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A Procedure

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A Procedure

The conveyance of information without details…

 

Whenever someone tells you they are having ‘a procedure’ you know full-well they are referring to an upcoming surgery they have scheduled. They want you to know that they are having the surgery, but they don’t want to be questioned, regarding the details thereof. If they had wanted you to know all the explicit details, they would have simply said they were having surgery. Only then are you free to question.  Otherwise you risk crossing the barrier between ‘no’ information and ‘too much’ information.  A procedure always falls into the ‘too much’ category, or into a yet another altogether: The, “I’m uncomfortable talking about it” category.  I think people want to be truthful, but often we look for evasive dialog to avoid it.

 

In language, our word choices often express subtle clues.  Words that are technically synonymous often infer nuanced differential meanings.   Even surgery seems different than having an ‘operation’.  I always associate the word ‘major’ with operation.  On the other hand, ‘minor’ seems to go with surgery.  By the way, minor surgery is surgery someone else is having.  If I’m having surgery, it is always major. Even with an infected hangnail, I can require a team of specialized surgeons.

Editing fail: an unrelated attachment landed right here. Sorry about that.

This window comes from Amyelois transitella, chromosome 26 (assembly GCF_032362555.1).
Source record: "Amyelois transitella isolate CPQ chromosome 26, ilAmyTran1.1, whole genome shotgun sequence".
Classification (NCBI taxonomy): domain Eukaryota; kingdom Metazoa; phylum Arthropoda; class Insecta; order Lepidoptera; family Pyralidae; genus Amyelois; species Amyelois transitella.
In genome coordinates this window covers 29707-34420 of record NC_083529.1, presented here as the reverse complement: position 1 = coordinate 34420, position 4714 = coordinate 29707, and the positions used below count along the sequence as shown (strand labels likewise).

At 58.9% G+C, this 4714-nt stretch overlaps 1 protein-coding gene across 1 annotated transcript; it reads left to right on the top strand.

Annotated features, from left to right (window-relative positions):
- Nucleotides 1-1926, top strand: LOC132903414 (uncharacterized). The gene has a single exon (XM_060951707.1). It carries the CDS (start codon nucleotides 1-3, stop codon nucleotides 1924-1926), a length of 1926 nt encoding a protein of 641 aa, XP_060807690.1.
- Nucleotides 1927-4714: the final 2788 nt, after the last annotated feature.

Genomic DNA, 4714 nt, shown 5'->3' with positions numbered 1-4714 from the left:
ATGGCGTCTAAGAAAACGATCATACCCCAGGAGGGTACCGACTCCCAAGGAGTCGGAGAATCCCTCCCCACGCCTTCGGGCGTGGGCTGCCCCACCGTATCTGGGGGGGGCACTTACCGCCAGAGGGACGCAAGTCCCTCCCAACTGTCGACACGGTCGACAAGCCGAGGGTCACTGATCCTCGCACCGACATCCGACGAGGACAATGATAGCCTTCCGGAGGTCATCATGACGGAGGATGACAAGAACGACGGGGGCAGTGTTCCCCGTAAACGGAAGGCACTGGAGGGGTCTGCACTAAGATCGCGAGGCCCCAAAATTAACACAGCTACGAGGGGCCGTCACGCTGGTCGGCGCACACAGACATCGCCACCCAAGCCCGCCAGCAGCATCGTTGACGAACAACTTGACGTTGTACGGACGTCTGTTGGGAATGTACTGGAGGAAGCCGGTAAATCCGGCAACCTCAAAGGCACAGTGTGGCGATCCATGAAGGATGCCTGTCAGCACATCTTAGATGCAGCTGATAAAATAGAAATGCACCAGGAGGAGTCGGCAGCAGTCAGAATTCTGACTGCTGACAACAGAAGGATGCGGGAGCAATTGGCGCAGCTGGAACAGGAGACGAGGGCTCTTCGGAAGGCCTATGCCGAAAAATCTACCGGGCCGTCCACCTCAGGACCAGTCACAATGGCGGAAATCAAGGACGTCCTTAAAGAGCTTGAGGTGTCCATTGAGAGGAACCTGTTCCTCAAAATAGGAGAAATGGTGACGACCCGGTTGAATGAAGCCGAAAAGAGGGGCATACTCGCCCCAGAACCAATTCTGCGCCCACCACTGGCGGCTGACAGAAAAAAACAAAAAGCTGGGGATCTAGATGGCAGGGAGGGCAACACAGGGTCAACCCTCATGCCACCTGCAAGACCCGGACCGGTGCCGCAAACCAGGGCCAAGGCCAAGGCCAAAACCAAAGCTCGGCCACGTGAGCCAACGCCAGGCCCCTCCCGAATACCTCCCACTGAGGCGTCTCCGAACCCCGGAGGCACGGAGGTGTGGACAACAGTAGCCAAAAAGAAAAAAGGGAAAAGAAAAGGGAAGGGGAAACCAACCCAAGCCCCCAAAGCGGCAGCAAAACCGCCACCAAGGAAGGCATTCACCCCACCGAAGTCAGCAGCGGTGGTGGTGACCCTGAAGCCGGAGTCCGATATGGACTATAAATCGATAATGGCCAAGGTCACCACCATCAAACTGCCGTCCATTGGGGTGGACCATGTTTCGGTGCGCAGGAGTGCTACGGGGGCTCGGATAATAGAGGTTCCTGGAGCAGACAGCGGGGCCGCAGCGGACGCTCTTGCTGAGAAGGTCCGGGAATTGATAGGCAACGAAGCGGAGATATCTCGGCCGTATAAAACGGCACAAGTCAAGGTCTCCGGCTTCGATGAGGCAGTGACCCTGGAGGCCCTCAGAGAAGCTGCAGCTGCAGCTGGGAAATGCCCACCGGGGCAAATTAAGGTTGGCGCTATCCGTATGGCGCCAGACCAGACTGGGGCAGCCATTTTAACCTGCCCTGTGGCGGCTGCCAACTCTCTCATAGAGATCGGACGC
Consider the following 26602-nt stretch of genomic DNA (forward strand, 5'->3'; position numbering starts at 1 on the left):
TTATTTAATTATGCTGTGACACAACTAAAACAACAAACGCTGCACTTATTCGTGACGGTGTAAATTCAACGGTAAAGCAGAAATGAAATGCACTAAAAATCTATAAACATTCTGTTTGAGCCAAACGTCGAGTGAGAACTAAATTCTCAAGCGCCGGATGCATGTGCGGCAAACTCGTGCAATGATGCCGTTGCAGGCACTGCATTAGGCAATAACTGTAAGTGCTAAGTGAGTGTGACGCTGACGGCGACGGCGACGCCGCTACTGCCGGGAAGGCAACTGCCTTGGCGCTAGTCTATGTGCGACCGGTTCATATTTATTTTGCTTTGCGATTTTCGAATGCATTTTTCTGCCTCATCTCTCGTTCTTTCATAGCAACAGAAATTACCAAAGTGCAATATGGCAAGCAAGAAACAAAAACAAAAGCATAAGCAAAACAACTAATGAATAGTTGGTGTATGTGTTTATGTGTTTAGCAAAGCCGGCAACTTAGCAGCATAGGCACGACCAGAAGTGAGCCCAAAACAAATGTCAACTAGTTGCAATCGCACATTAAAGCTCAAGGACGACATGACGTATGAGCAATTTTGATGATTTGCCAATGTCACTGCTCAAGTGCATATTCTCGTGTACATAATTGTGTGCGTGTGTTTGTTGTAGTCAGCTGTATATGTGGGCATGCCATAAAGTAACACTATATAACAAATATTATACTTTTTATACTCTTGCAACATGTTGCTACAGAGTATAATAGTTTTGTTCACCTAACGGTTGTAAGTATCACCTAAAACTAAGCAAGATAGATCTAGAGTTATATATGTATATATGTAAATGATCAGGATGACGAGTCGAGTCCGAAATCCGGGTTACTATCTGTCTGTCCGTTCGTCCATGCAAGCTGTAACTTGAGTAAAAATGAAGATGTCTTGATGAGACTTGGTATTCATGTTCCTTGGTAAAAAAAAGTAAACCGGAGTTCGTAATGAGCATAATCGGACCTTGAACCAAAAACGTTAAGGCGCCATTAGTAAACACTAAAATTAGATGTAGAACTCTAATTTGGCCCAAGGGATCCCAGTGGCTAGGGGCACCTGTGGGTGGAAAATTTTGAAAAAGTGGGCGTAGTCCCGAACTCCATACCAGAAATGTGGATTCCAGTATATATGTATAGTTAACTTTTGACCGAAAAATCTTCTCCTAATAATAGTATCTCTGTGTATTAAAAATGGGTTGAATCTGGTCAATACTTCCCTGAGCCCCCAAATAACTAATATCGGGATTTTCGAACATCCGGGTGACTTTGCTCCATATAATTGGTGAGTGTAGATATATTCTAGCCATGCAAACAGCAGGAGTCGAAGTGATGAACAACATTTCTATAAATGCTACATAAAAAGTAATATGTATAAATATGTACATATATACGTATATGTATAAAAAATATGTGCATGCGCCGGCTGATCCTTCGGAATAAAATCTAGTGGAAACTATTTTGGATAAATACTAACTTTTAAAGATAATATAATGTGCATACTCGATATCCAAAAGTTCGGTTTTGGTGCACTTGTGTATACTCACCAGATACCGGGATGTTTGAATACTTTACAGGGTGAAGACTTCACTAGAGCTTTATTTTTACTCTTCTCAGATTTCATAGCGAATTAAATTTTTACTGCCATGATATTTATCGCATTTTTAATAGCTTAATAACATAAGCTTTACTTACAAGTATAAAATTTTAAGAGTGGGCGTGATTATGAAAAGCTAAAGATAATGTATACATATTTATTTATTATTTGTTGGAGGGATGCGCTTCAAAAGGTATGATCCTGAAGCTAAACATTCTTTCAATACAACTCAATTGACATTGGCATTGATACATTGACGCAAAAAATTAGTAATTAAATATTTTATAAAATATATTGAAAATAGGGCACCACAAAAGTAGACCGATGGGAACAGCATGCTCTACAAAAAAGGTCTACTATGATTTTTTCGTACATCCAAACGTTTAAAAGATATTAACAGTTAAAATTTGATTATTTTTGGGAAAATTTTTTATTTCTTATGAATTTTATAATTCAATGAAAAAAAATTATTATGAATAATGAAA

The word ‘surgeon’ strikes fear into our hearts.  There is so much unknown about what they do.  They seem mysteriously sterile.  So much emotional wrangling, with a single word, has caused an entire industry to drop it.  You can no longer employ the services of a tree surgeon.  Tree Surgeon sounds much too dangerous, too foreboding.  “I had to call a tree surgeon”, evokes feelings of a death knell.  Conversely, communicating with an arborist, sounds really happy.  It’s the same job.

 

It is time to begin turning your thoughts towards having ‘a procedure’ on your shrubbery.  Within a few weeks, growth will begin emerging.  By trimming prior to new growth, you ensure that you will gain maximum benefit from the flush of foliage to come.  Avoid trimming spring flowering shrubs now, wait until after they bloom, before performing, a procedure.

 

David Bates

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